Global stocks rose again Monday, for the fifth consecutive session, lifted by hopes that the U.S. economic downturn may be bottoming out and with investors seeking to take advantage of cheaper stocks. But experts tell CNBC they aren't too impressed with all the governments' methods of stabilizing their economies.
US is "Wasting Taxpayers' Money"
Troubled financial institutions need to be allowed to fail, or nationalized, says Kirby Daley, senior strategist at the Newedge Group. He tells CNBC that what the U.S. is doing right now is just wasting taxpayers' money.
G20's Plan Lacks Detail
The broad framework laid out by the G20 for solving the global crisis is repetitive and lacks details, says Kirby Daley, senior strategist at Newedge Group.
Dollar to Keep on Rising
The dollar is likely to remain relatively stable against the other major currencies this week, unless the Fed throw up some real surprises, says Richard Yetsenga, regional FX strategist at HSBC.
Is US Debt Still Desirable to China?
The U.S. is debasing the value of Treasurys by printing money, says Kirby Daley, senior strategist at the Newedge Group. He discusses how this will impact China's appetite for Treasurys.
Go Long German Bunds
Given the gloomy economic outlook, Par Magnusson, senior analyst at Danske Bank suggests that investors go long German Bunds.
The Bounce Won't Last
"The bounce isn't going to last," Alpesh Patel from Praefinium Group said Monday. He sees the Dow hitting 7,400, maybe even 8,000, then falling to 6,200, which Patel sees as the bottom for the index.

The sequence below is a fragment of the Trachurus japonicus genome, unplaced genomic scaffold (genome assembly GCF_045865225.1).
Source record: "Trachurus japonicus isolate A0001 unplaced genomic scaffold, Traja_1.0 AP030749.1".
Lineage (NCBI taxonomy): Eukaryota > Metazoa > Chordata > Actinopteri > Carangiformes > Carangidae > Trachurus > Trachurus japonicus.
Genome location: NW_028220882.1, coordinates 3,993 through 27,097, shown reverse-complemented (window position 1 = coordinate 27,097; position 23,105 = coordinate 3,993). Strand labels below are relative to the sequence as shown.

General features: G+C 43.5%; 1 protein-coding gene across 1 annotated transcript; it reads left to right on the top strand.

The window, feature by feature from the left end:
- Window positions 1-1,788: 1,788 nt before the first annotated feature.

Economic Recovery 18 Months Away?
Bear Stearns failed one year ago, but it's still too early to say that the worst is over, Alpesh Patel from Praefinium Group told CNBC. "We've probably got another 18 months to go before the economy recovers," he added.
US Economy to Bounce Back by 2010
The US economy will be recovering by this time next year, Trevor Williams from Lloyds TSB Corporate Market told CNBC. Other economies may not be as fortunate, he added.
Caution after Stock Rally
There is optimism following the recent stock rally, but the market is still influenced by emotions so investors should be cautious, David Moraly from UBS Wealth Management told CNBC.
Hot Funds to Look At
A lot of the bad news have already been priced into the markets, believes Wong Sui Jau, GM of fundsupermart.com. In light of this, CNBC asks him what kind of funds look attractive to him.
Which Automakers Will Ride Out this Crisis?
The Japanese automakers will survive the current shakeup in the industry much better than their U.S. peers, says Kirby Daley, senior strategist at the Newedge Group. He tells CNBC who are the winners and losers in this sector.